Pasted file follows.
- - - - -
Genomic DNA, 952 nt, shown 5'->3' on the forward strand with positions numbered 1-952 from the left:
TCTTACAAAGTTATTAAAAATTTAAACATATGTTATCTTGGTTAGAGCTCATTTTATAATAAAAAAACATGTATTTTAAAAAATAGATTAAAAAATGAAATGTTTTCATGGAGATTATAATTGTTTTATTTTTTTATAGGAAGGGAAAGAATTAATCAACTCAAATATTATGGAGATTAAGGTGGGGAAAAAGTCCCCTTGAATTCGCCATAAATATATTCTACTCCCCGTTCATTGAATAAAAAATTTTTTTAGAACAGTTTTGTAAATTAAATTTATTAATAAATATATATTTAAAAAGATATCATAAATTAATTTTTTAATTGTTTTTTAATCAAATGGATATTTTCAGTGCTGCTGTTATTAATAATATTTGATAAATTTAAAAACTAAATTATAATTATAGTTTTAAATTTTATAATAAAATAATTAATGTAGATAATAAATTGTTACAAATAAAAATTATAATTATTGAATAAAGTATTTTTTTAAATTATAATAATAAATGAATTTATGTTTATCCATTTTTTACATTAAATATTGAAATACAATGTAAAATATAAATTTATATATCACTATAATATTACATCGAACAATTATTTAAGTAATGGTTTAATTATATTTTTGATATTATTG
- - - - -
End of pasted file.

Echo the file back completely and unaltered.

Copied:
Genomic DNA, 952 nt, shown 5'->3' on the forward strand with positions numbered 1-952 from the left:
TCTTACAAAGTTATTAAAAATTTAAACATATGTTATCTTGGTTAGAGCTCATTTTATAATAAAAAAACATGTATTTTAAAAAATAGATTAAAAAATGAAATGTTTTCATGGAGATTATAATTGTTTTATTTTTTTATAGGAAGGGAAAGAATTAATCAACTCAAATATTATGGAGATTAAGGTGGGGAAAAAGTCCCCTTGAATTCGCCATAAATATATTCTACTCCCCGTTCATTGAATAAAAAATTTTTTTAGAACAGTTTTGTAAATTAAATTTATTAATAAATATATATTTAAAAAGATATCATAAATTAATTTTTTAATTGTTTTTTAATCAAATGGATATTTTCAGTGCTGCTGTTATTAATAATATTTGATAAATTTAAAAACTAAATTATAATTATAGTTTTAAATTTTATAATAAAATAATTAATGTAGATAATAAATTGTTACAAATAAAAATTATAATTATTGAATAAAGTATTTTTTTAAATTATAATAATAAATGAATTTATGTTTATCCATTTTTTACATTAAATATTGAAATACAATGTAAAATATAAATTTATATATCACTATAATATTACATCGAACAATTATTTAAGTAATGGTTTAATTATATTTTTGATATTATTG